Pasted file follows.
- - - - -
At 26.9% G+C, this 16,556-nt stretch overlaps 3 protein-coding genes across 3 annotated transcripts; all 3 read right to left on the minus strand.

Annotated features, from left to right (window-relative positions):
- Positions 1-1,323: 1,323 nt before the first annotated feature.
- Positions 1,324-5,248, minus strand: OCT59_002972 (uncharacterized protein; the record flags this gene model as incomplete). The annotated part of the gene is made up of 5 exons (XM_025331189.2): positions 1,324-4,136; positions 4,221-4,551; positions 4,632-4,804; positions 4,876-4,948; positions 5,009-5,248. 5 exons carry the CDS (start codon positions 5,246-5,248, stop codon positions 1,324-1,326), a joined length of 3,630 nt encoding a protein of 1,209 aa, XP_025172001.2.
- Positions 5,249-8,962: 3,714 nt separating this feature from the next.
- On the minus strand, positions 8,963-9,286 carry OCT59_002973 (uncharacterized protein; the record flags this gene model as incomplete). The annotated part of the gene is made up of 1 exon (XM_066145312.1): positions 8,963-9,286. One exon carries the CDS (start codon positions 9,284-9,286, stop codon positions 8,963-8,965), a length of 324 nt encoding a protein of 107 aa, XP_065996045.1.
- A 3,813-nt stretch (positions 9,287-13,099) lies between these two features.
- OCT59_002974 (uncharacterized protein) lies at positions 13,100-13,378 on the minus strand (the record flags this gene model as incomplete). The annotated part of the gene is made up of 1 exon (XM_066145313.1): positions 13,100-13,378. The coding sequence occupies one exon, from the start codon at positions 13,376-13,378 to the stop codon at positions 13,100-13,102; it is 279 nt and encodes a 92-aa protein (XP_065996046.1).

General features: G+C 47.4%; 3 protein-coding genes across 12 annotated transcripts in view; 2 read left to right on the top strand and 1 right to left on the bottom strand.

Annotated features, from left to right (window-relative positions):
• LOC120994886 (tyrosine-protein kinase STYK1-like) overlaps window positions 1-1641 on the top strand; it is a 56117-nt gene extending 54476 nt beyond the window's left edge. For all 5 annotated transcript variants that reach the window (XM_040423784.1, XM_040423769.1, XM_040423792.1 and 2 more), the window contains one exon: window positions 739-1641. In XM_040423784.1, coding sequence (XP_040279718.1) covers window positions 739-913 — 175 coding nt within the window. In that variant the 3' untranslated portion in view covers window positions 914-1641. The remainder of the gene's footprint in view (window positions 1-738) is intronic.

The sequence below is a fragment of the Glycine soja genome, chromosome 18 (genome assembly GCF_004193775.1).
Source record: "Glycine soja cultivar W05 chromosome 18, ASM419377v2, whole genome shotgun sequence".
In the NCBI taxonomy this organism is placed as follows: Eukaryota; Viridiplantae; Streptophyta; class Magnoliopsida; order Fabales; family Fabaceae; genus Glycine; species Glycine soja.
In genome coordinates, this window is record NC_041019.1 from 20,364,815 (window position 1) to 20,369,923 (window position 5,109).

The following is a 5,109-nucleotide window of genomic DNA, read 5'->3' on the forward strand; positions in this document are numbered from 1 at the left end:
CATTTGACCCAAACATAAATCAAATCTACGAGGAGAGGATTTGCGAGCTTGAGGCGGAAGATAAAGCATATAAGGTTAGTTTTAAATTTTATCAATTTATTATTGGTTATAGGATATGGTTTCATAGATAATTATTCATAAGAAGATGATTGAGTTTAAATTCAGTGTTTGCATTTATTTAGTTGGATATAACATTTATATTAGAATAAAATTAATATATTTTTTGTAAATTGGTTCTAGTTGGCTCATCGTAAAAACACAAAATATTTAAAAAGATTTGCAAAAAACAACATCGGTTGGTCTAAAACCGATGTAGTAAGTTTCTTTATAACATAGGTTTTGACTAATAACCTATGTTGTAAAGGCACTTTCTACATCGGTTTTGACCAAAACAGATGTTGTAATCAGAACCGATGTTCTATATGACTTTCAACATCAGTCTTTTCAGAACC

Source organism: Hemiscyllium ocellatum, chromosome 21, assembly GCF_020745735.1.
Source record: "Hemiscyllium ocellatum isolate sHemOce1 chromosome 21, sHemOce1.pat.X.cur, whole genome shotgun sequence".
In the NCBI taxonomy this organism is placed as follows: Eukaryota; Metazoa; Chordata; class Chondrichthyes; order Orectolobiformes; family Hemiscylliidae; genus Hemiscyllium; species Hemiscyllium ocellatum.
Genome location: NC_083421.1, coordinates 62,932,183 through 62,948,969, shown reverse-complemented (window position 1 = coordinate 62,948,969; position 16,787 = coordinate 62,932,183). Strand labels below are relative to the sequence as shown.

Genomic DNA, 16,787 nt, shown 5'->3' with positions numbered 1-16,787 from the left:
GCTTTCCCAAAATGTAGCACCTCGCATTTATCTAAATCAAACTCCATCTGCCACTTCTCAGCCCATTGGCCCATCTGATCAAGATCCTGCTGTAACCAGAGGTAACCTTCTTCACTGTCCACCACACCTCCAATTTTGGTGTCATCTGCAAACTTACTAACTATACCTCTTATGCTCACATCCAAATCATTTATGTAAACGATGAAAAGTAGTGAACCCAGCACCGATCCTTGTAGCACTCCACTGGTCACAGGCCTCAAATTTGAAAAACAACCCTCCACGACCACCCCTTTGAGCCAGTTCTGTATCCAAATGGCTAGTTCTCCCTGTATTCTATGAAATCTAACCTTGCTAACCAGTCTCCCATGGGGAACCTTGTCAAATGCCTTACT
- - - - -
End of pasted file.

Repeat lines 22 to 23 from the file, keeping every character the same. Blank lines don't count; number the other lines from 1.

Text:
Genomic DNA, 16,787 nt, shown 5'->3' with positions numbered 1-16,787 from the left:
GCTTTCCCAAAATGTAGCACCTCGCATTTATCTAAATCAAACTCCATCTGCCACTTCTCAGCCCATTGGCCCATCTGATCAAGATCCTGCTGTAACCAGAGGTAACCTTCTTCACTGTCCACCACACCTCCAATTTTGGTGTCATCTGCAAACTTACTAACTATACCTCTTATGCTCACATCCAAATCATTTATGTAAACGATGAAAAGTAGTGAACCCAGCACCGATCCTTGTAGCACTCCACTGGTCACAGGCCTCAAATTTGAAAAACAACCCTCCACGACCACCCCTTTGAGCCAGTTCTGTATCCAAATGGCTAGTTCTCCCTGTATTCTATGAAATCTAACCTTGCTAACCAGTCTCCCATGGGGAACCTTGTCAAATGCCTTACT